By Robert Spencer
“This day I have perfected for you your religion and completed my favor upon you and have approved for you Islam as religion.”
So says Allah in the Qur’an (5:3), in words that have vexed Islamic reformers and would-be reformers throughout the history of the religion. Traditional and mainstream Islamic theology holds that Islam is perfect, bestowed from above by the supreme being, and hence not only is reform unnecessary, it is heresy that makes the reformer worthy of death if he departs from anything Islamic authorities believe to be divinely revealed.
On the other hand, the cognitive dissonance created by having to believe that the one and only God mandates death for apostasy (Bukhari 6922), stoning for adultery (Bukhari 6829), and amputation of the hand for theft (Qur’an 5:38), and sanctions the sexual enslavement of infidel women (Qur’an 4:3, 4:24, 23:1-6, 33:50, 70:30), the devaluation of a woman’s testimony (Qur’an 2:282) and inheritance rights (Qur’an 4:11), and above all, warfare against and the subjugation of non-Muslims (Qur’an 9:29), has led, particularly in modern times, to attempts by believing Muslims to reconcile Islamic morality with contemporary perspectives and mores.
These attempts are fraught with peril. As Christine Douglass-Williams notes in this book, “Mahmoud Muhammad Taha, a Sudanese Muslim theologian who argued that the Meccan passages,” which are generally more peaceful, “should take precedence over the Medinan,” which call for warfare against non-Muslims, “instead of the reverse, was executed in 1985 by the Sudanese government for heresy and apostasy.” Some of those profiled in this book know these perils firsthand: “Sheik Subhy Mansour recounted: ‘If these Muslim Brotherhood people had the chance, they would have killed me according to their punishment for apostasy plus they claim I’ll go to hell.’ Tawfik Hamid noted: ‘The reformists were killed throughout history, including those who rejected the Sunnah.’”
Death threats aren’t the only dangers either. Europe and North America are full of Muslim spokesmen who present themselves as moderate, Westernized reformers, but are actually just the opposite. Foremost among these is Tariq Ramadan, the grandson of Muslim Brotherhood founder Hasan al-Banna, who has been widely hailed as the “Muslim Martin Luther” but has likewise been accused by French journalist Caroline Fourest, who has published a book-length study of Ramadan’s sly duplicity, Brother Tariq, of “remaining scrupulously faithful to the strategy mapped out by his grandfather, a strategy of advance stage by stage” toward the imposition of Islamic law in the West.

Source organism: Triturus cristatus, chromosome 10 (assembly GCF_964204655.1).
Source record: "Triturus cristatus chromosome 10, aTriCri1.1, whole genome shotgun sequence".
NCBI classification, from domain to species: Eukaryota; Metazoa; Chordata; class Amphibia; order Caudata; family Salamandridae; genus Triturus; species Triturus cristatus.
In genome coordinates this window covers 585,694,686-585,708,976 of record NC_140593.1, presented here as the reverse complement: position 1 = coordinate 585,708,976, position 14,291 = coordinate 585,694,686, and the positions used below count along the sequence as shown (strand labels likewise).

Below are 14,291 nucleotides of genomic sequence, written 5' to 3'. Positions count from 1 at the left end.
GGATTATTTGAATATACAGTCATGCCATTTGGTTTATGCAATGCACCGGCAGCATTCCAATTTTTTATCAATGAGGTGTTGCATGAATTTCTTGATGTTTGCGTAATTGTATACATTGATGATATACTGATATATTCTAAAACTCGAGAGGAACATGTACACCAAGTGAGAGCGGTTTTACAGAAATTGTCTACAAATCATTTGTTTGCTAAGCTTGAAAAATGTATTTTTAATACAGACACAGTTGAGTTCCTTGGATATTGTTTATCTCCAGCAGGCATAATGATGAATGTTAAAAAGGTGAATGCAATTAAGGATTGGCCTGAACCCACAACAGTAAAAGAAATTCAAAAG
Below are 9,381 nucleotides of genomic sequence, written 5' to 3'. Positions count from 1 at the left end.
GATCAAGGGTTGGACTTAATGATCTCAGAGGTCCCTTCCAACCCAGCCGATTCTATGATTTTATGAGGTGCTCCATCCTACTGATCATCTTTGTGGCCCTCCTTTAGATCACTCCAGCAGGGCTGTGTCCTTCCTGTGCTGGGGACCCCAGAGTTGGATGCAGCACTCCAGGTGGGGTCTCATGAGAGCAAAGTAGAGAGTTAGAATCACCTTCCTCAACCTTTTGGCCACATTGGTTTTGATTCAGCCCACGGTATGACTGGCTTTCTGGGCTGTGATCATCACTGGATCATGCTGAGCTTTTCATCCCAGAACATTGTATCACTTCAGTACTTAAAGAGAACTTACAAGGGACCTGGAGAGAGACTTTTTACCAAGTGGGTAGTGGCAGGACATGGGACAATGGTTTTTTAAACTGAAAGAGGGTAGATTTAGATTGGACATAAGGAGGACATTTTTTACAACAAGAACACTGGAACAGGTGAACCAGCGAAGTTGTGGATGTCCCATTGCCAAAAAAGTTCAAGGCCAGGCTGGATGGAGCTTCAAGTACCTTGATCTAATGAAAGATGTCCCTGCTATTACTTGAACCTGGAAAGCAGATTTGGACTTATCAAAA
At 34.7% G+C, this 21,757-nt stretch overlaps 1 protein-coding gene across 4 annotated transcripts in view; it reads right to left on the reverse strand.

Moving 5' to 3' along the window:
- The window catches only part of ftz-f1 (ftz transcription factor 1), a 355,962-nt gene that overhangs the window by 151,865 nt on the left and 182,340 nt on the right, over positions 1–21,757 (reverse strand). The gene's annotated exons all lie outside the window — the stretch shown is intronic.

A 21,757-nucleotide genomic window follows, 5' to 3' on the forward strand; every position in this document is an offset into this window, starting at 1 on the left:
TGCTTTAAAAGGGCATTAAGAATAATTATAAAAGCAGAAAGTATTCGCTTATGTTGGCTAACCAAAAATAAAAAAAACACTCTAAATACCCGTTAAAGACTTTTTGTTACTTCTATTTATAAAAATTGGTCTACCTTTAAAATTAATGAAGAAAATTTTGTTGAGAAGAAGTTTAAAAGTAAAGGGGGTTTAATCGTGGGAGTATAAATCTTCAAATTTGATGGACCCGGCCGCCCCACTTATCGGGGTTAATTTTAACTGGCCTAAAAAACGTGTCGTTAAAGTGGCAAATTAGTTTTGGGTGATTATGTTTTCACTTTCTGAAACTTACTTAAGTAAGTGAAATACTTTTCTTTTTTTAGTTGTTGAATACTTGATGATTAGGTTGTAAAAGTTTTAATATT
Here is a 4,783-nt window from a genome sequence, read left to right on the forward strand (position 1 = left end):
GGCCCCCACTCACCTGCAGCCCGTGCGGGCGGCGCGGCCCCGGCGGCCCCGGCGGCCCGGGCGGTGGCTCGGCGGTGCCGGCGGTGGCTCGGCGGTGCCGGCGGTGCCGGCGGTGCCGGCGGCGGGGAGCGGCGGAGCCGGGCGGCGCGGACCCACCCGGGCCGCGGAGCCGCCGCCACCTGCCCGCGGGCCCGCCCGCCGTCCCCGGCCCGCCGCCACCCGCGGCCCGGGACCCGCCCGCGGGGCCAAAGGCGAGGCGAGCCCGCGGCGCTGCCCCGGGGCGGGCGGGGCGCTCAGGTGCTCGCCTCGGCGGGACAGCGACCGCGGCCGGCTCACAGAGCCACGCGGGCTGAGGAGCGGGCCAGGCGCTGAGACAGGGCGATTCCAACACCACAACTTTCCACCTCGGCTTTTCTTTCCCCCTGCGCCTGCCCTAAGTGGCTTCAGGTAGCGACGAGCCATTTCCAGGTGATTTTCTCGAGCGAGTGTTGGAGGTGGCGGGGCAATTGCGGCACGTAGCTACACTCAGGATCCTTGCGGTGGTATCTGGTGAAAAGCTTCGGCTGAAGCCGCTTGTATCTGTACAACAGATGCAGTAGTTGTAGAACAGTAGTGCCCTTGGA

Douglass-Williams notes this duplicity: “In a an example of the distinction to be made between moderates and crypto-moderates, after the brutal riots following the release of the Danish cartoons insulting to Muhammad in 2006, Tariq Ramadan, the Swiss-born theologian and grandson of the founder of the Muslim Brotherhood, Ramadan explained that the reaction of his co-religionists was a ‘a principle of faith…that God and the prophets never be represented.’” One of her interview subjects, Salim Mansur, observes drily that “non-Muslims went to the wrong Muslim for an understanding of the faith.”
The dominant presence of duplicitous pseudo-reformers such as Ramadan considerably muddies the waters. This confusion couldn’t possibly come at a worse time, when the governments of the West are doing nothing less than staking the very futures of their nations not only upon the existence of Muslim moderates and reformers, but upon their eventual victory within the Islamic community. This gamble has been made despite the fact that there is no general agreement, either inside the Muslim community or outside it, of what “Islamic moderation” actually means, and what “Islamic reform” would really look like.